When I was growing up, my family acted as if we were spokespeople for the sugar industry. My parents always kept a large bowl of fun-size candies on the kitchen counter, like it was Halloween every day, and the cupboards were packed with sugary cereals, sweetened breads, a variety of sodas and cookies galore. We were the people who put extra sugar on a bowl of Lucky Charms.
This launching pad into adulthood set me up for decades of the same behavior, and it wasn’t until I started trying to incorporate real food into my diet that I started to take a closer look at my sugar consumption. From morning bagels to evening cocktails — with plenty of “I deserve this” treats in between — I was an all-day, all-night sugar monster.
Curious about whether I could break a lifelong habit, and what effect that might have, I did a “sugar cleanse” for 90 days, limiting my daily consumption to 25 grams max. Using the MyFitnessPal app, I tracked everything, even lowering how much fruit and grains I ate.
Psychologically and socially, this was a tough project. Sugar is everywhere. It’s at the checkout at the hardware store, it’s advertised constantly online and on TV, it’s packed into products you wouldn’t expect — like condiments and deli meat — and I was grateful to have my eyes opened to its pervasiveness. But there were many times that I was also frustrated and nearly scuttled my project in favor of a tub of ice cream.
What helped most through the cravings was noticing the changes happening to my body after the first 30 days or so, particularly three major effects: My concentration improved, my everyday bloating decreased significantly and my energy stayed at a lovely constant all day instead of spiking and crashing.
These changes were likely caused, in part, by replacing refined sugar (like high-fructose corn syrup, dextrose, sucrose, etc.) with really good stuff like tons of vegetables and healthy fats. But ditching sugar was truly key — and experts note that these effects aren’t uncommon.
Although I didn’t expect a mental benefit from a sugar fast, I got one anyway. I seemed able to focus just a bit more and stress a little less. Things felt more even in terms of my highs and lows.
That’s a common result, says Dr. Elson Haas, MD, author of “Staying Healthy With Nutrition.” He notes that refined sugar has been shown to deplete important nutrients, such as protein, vitamin B, zinc, chromium and manganese.
“All of these are necessary for mental and emotional functioning,” says Haas. “Deficiencies are associated with depression and fatigue. So having them restored in your system can help your mood and your mental state overall.”
After a few weeks without sugar, I experienced what I call “the new belly day.” I noticed that the not-so-little roll I usually carry was greatly diminished. What the what? I thought I’d have that forever, since lower-belly bloat is a very dominant feature among the women in my family. Seeing that stubborn fat so diminished made me more inspired to keep up my no-sugar project.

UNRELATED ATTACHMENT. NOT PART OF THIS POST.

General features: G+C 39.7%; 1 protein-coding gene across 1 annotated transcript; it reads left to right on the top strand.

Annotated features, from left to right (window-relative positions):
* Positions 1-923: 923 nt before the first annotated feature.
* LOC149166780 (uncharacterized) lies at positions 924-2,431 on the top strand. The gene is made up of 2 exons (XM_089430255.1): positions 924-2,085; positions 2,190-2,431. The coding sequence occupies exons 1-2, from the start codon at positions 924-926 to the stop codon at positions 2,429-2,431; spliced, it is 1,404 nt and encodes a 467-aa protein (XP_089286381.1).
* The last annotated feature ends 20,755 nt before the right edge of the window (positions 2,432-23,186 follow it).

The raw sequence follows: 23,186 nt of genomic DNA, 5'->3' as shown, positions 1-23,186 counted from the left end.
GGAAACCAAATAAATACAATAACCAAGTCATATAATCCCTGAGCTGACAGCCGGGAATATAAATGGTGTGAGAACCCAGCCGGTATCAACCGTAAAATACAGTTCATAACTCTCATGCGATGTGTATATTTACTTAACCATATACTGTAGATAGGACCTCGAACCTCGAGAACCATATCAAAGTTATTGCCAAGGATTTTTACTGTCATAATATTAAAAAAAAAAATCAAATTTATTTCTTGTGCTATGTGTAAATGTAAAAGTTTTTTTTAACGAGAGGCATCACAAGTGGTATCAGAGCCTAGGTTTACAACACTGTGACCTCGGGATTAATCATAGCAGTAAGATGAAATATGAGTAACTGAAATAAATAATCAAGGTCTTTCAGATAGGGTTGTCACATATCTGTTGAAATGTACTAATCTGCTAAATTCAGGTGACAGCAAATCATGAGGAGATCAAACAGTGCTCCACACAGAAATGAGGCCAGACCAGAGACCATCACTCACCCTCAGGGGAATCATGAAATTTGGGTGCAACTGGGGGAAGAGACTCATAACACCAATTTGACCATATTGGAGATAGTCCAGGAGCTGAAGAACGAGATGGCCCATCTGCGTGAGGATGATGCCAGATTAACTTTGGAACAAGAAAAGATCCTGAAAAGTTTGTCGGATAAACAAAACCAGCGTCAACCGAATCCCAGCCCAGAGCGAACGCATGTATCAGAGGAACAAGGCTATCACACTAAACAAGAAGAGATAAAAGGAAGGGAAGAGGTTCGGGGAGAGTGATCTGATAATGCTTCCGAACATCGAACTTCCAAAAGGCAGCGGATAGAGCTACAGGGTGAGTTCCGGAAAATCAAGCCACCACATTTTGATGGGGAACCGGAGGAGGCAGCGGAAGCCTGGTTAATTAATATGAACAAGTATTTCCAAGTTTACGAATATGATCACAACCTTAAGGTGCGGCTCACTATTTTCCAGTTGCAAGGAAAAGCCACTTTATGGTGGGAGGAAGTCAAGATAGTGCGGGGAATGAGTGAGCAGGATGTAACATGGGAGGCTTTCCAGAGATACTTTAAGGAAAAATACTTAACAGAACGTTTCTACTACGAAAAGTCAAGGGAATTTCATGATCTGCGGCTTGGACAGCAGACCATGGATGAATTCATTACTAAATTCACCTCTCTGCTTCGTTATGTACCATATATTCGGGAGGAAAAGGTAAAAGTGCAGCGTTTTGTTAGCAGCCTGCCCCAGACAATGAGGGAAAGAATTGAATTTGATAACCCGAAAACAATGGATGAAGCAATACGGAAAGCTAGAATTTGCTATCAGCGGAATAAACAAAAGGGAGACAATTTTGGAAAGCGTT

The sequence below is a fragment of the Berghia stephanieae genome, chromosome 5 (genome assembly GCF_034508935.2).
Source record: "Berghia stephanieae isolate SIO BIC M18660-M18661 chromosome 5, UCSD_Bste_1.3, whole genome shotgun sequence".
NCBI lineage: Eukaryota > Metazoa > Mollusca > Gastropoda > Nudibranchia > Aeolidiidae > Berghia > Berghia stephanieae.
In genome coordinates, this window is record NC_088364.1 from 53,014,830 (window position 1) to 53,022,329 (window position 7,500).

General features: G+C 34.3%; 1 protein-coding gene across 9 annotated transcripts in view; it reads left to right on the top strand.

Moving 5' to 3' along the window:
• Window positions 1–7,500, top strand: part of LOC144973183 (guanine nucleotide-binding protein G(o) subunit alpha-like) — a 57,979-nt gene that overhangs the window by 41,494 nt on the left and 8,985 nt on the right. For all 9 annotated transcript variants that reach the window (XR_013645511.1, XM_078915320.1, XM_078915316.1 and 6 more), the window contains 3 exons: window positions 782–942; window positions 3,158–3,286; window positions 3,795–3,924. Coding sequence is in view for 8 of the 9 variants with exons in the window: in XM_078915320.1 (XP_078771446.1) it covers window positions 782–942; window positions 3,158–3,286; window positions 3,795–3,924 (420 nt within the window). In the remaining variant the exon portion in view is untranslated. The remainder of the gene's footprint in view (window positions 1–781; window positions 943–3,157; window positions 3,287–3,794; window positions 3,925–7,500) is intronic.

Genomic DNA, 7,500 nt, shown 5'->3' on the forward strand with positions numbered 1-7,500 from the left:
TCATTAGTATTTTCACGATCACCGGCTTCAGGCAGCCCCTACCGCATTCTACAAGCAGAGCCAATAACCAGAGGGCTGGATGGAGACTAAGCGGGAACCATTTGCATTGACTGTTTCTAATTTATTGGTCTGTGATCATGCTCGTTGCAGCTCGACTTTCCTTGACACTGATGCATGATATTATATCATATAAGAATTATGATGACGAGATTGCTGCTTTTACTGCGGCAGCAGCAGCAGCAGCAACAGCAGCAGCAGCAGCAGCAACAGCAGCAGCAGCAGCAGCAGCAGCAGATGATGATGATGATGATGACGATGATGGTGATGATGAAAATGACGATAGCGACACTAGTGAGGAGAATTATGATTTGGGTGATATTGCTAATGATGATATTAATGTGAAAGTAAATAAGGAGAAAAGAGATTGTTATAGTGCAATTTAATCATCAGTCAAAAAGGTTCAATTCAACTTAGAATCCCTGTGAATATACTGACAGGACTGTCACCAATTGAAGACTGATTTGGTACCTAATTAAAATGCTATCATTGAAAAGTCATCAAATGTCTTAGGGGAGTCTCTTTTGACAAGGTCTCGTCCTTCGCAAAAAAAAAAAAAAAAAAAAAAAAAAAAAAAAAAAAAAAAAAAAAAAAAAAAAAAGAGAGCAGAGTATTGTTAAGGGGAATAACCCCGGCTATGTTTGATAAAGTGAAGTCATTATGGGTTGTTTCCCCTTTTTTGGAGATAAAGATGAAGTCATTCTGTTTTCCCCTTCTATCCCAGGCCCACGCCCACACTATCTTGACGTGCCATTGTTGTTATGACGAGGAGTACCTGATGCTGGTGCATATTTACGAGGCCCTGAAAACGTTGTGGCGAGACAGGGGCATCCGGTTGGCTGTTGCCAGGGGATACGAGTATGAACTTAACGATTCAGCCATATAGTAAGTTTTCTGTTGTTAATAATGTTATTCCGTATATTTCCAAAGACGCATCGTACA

When you eat a steady diet of refined sugar, it raises your insulin levels and that prompts your body to store more calories, especially in your midsection, according to Dr. David Ludwig, MD, a professor of nutrition at the Harvard T.H. Chan School of Public Health.
Keeping your insulin stable with a diet that relies on healthy fats and slow-digesting carbs instead of sugary foods results in fewer calories stored as fat, says Ludwig.
Like many people, I used sugar as a pick-me-up, combating afternoon fatigue with chocolate or a super-sweetened granola bar. I suspected that having sugar after lunch probably caused the crash to get worse, but I didn’t expect that lowering my sugar consumption would also even out the frantic energy I had at other times of the day. Rather than the extreme highs and lows, I had more of a steady, sustained energy flow — and that was glorious.
When you take refined sugar into your body, it’s absorbed rapidly into the blood, raising your glucose levels, says Haas. An influx of sugar goes into the cells and provides a rush of energy. But the rebound effect not only makes that blood sugar level drop, but also causes a temporary hormonal imbalance, Haas notes.
“Basically, you’re suffering from a mini-withdrawal, where your body and cells are struggling to rebalance,” he says. “This is when you get that tired feeling, slow brain and even shakes, sweats and nervousness.”
GOING FORWARD: MODERATION
To be honest, as much as I loved the effects of a no-refined-sugar life, I don’t think it’s a sustainable lifestyle for me in the long term. I’m still going to eat a cupcake sometimes.
But the difference is that this little experiment has led me to become more aware of sugar’s effects on my body and my mind, and that makes it easier to impose some moderation. Finally, a “treat” is just that — a very occasional pleasure that I can now truly enjoy, instead of mindlessly scarfing it down before looking for my next sugar hit.